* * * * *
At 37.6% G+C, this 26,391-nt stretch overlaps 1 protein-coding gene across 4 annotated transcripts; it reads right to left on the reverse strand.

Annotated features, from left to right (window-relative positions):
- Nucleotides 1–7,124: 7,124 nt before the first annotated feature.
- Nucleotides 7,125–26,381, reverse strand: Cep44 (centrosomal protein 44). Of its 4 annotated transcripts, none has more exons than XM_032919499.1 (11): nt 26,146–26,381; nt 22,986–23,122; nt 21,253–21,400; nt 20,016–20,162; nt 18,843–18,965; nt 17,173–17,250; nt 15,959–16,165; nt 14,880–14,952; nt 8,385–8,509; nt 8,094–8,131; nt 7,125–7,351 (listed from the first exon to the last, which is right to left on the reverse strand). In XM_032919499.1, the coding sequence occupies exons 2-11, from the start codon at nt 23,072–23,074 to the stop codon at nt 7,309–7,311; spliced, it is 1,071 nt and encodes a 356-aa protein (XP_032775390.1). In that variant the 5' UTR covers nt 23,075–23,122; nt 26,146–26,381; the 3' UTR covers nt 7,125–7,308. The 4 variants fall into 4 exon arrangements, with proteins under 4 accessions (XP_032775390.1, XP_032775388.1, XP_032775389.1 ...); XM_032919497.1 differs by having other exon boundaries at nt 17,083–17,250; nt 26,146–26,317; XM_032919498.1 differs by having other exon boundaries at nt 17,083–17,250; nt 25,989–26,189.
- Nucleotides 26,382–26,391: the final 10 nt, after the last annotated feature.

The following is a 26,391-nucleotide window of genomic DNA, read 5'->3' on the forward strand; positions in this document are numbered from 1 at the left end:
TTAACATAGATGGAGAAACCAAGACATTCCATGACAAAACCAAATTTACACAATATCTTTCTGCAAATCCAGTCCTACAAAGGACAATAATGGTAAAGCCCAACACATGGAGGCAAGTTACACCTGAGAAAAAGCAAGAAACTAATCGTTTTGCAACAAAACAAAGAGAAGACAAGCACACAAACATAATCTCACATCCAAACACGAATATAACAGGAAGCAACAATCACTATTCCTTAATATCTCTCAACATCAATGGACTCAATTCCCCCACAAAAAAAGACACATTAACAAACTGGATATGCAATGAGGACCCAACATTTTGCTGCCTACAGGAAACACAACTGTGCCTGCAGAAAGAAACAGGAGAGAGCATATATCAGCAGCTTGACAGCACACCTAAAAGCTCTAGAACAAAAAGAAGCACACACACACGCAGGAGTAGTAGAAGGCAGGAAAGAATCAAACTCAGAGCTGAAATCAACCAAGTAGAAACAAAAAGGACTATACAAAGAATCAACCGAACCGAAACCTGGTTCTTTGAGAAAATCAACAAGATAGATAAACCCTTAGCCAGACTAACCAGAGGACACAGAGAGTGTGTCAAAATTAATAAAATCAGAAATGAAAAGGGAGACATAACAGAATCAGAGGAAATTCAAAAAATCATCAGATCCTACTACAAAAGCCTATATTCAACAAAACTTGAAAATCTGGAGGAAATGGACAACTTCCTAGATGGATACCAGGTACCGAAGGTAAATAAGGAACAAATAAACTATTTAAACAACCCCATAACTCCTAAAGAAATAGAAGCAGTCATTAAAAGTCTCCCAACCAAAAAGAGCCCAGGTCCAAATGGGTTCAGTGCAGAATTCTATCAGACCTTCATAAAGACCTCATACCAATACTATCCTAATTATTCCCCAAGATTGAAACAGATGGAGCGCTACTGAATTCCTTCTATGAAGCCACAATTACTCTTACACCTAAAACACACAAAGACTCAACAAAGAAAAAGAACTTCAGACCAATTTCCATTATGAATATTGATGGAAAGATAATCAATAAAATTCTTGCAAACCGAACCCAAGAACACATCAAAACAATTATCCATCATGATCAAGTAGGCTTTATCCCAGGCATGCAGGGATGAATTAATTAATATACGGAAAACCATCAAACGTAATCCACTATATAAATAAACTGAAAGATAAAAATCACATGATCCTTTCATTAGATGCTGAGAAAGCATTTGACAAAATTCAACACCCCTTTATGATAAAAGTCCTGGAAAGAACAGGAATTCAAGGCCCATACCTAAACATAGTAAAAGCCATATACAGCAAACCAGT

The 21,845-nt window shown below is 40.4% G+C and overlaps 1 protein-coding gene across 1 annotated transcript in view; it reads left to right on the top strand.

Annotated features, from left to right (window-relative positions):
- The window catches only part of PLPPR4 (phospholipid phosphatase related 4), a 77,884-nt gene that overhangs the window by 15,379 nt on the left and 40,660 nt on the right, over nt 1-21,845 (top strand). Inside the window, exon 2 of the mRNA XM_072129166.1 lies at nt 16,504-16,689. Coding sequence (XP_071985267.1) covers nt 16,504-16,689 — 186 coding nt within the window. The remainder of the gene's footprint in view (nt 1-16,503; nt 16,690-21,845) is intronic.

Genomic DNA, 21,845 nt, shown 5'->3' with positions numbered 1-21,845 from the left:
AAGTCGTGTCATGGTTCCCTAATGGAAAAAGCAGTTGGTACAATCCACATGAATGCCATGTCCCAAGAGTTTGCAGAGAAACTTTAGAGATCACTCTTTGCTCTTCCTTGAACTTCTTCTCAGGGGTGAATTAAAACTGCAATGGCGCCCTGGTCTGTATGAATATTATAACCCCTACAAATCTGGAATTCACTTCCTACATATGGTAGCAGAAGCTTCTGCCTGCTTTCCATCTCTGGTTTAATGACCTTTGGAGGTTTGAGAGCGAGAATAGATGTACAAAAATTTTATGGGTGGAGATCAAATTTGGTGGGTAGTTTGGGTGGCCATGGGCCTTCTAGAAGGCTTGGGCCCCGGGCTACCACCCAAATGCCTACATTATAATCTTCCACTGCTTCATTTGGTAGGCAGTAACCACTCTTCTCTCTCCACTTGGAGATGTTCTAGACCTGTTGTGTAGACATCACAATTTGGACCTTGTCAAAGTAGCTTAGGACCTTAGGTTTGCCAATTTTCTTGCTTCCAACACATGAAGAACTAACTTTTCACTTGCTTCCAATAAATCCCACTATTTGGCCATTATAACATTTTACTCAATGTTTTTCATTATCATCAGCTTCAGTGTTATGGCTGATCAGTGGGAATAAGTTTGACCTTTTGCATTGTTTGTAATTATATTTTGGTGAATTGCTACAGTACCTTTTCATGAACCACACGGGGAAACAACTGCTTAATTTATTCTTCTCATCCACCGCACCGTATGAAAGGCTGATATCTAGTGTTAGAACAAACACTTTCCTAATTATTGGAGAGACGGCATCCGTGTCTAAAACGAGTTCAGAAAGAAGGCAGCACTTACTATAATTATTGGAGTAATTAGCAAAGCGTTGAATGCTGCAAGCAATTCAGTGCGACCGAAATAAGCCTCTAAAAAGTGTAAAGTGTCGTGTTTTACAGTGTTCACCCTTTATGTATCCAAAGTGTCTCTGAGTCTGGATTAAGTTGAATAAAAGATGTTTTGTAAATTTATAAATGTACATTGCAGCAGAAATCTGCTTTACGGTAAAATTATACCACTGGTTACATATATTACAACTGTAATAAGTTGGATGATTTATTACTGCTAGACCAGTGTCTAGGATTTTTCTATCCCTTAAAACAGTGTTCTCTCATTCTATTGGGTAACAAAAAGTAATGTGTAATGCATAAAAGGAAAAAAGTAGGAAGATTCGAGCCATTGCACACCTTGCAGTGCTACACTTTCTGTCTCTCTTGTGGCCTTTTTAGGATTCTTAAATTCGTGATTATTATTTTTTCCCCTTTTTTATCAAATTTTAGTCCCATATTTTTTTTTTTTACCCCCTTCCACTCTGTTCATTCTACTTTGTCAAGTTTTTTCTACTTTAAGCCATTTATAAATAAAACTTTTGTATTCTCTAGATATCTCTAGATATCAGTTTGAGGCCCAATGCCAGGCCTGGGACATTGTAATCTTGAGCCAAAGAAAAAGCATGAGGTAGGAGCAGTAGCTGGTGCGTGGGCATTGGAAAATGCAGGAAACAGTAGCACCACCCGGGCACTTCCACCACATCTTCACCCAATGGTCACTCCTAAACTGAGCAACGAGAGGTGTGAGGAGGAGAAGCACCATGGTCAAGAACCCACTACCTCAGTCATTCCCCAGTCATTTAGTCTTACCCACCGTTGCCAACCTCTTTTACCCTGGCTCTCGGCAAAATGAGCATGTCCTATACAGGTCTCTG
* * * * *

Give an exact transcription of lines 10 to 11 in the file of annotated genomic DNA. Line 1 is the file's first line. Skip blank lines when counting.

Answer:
- The window catches only part of PLPPR4 (phospholipid phosphatase related 4), a 77,884-nt gene that overhangs the window by 15,379 nt on the left and 40,660 nt on the right, over nt 1-21,845 (top strand). Inside the window, exon 2 of the mRNA XM_072129166.1 lies at nt 16,504-16,689. Coding sequence (XP_071985267.1) covers nt 16,504-16,689 — 186 coding nt within the window. The remainder of the gene's footprint in view (nt 1-16,503; nt 16,690-21,845) is intronic.

Genomic DNA, 21,845 nt, shown 5'->3' with positions numbered 1-21,845 from the left: